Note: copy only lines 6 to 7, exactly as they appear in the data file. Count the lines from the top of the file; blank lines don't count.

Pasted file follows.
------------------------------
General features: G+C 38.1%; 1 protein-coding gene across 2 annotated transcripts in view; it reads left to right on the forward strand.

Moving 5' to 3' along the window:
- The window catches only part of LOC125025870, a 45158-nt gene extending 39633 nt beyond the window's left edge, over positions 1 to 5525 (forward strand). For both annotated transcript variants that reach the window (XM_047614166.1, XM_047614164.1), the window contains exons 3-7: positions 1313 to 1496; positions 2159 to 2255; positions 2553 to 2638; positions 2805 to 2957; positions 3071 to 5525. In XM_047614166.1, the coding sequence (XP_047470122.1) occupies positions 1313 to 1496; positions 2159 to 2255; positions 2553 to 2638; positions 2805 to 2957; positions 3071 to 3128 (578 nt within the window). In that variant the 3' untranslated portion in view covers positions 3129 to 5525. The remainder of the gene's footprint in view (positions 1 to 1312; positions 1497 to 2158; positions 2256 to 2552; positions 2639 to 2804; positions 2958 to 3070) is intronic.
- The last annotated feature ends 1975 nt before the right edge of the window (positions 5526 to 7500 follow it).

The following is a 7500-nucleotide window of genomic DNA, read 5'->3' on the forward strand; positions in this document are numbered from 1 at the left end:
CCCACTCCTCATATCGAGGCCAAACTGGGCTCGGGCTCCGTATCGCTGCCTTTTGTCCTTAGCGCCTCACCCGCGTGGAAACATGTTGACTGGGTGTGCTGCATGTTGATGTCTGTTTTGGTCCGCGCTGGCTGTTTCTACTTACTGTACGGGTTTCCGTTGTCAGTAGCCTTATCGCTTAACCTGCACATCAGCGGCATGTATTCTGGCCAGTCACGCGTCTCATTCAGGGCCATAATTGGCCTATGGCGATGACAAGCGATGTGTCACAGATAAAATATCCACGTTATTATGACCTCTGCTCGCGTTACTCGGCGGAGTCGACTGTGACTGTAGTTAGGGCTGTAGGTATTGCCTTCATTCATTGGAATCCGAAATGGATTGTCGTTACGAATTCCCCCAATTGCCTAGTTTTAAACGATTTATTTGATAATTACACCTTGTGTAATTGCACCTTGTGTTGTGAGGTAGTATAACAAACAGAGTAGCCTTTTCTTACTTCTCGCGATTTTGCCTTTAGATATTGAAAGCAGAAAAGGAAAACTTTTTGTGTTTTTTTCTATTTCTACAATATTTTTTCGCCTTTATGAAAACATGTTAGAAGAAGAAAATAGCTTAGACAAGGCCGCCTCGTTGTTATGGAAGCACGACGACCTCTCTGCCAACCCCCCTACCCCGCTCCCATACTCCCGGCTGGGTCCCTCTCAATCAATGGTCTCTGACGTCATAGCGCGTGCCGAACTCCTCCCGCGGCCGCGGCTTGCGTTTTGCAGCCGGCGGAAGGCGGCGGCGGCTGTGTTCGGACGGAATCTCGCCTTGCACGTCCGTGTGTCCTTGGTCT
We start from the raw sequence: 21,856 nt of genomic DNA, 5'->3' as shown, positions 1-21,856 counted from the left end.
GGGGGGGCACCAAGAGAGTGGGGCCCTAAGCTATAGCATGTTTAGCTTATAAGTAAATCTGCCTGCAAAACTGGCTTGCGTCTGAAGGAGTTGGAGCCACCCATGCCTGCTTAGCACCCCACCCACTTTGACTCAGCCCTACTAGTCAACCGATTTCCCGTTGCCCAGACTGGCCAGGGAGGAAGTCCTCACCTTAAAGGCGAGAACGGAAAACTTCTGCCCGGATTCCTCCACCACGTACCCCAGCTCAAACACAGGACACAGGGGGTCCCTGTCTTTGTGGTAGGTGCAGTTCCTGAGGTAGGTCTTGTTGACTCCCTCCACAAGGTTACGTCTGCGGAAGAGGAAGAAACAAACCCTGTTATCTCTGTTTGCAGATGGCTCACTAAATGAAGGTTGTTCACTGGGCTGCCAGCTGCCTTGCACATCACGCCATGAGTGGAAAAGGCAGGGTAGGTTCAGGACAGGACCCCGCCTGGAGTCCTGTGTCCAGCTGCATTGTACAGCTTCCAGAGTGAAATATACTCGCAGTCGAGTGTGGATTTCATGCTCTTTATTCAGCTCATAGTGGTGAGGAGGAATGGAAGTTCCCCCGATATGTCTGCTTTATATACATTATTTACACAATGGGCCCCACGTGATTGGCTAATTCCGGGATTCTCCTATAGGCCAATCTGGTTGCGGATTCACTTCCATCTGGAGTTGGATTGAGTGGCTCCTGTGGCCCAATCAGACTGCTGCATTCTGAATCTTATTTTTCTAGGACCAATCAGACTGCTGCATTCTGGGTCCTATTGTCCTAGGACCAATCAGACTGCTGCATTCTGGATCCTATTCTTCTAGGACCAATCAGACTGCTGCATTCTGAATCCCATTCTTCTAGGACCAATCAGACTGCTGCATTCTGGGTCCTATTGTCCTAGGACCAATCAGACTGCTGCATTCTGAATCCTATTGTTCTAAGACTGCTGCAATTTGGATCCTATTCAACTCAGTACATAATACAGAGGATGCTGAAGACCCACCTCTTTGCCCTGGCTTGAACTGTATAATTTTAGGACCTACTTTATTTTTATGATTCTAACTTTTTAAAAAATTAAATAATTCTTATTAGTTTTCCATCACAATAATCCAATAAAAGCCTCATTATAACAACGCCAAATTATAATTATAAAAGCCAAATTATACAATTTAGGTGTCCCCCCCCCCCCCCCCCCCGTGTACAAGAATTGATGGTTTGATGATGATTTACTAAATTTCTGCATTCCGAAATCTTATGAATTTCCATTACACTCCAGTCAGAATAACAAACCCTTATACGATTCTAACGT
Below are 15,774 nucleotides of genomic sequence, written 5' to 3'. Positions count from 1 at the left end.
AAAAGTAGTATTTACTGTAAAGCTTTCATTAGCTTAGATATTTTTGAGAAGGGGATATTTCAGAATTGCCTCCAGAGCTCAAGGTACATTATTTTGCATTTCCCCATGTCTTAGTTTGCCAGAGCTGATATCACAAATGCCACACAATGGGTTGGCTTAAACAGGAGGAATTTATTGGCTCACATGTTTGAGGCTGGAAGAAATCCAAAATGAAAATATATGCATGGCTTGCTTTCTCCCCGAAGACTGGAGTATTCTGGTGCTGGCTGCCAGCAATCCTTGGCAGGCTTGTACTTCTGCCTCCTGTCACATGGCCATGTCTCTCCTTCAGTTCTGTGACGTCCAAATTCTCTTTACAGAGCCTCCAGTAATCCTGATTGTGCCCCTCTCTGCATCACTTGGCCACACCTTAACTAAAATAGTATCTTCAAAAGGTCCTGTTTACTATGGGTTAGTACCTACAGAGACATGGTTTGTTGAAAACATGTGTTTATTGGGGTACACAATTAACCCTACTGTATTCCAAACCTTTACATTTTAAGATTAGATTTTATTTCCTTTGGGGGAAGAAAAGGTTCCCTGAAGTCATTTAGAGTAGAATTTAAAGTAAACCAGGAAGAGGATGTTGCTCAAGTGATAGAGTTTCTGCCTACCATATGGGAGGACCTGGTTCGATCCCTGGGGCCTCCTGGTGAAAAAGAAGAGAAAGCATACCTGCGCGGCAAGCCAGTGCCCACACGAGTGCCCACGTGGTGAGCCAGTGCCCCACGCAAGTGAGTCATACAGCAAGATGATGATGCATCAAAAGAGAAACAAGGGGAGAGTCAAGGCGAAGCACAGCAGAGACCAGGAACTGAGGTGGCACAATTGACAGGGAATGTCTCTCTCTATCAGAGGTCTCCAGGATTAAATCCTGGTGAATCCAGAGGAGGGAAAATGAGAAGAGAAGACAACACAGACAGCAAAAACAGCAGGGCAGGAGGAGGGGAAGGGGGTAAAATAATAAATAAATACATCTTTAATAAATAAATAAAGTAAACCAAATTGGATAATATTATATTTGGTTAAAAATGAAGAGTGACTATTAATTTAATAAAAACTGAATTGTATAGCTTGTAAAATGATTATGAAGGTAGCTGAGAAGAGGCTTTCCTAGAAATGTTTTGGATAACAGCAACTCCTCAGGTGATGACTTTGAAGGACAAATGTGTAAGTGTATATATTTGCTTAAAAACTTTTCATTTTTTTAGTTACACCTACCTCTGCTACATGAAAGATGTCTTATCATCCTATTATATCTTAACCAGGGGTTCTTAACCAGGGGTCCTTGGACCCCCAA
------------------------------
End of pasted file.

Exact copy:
CCCACTCCTCATATCGAGGCCAAACTGGGCTCGGGCTCCGTATCGCTGCCTTTTGTCCTTAGCGCCTCACCCGCGTGGAAACATGTTGACTGGGTGTGCTGCATGTTGATGTCTGTTTTGGTCCGCGCTGGCTGTTTCTACTTACTGTACGGGTTTCCGTTGTCAGTAGCCTTATCGCTTAACCTGCACATCAGCGGCATGTATTCTGGCCAGTCACGCGTCTCATTCAGGGCCATAATTGGCCTATGGCGATGACAAGCGATGTGTCACAGATAAAATATCCACGTTATTATGACCTCTGCTCGCGTTACTCGGCGGAGTCGACTGTGACTGTAGTTAGGGCTGTAGGTATTGCCTTCATTCATTGGAATCCGAAATGGATTGTCGTTACGAATTCCCCCAATTGCCTAGTTTTAAACGATTTATTTGATAATTACACCTTGTGTAATTGCACCTTGTGTTGTGAGGTAGTATAACAAACAGAGTAGCCTTTTCTTACTTCTCGCGATTTTGCCTTTAGATATTGAAAGCAGAAAAGGAAAACTTTTTGTGTTTTTTTCTATTTCTACAATATTTTTTCGCCTTTATGAAAACATGTTAGAAGAAGAAAATAGCTTAGACAAGGCCGCCTCGTTGTTATGGAAGCACGACGACCTCTCTGCCAACCCCCCTACCCCGCTCCCATACTCCCGGCTGGGTCCCTCTCAATCAATGGTCTCTGACGTCATAGCGCGTGCCGAACTCCTCCCGCGGCCGCGGCTTGCGTTTTGCAGCCGGCGGAAGGCGGCGGCGGCTGTGTTCGGACGGAATCTCGCCTTGCACGTCCGTGTGTCCTTGGTCT
We start from the raw sequence: 21,856 nt of genomic DNA, 5'->3' as shown, positions 1-21,856 counted from the left end.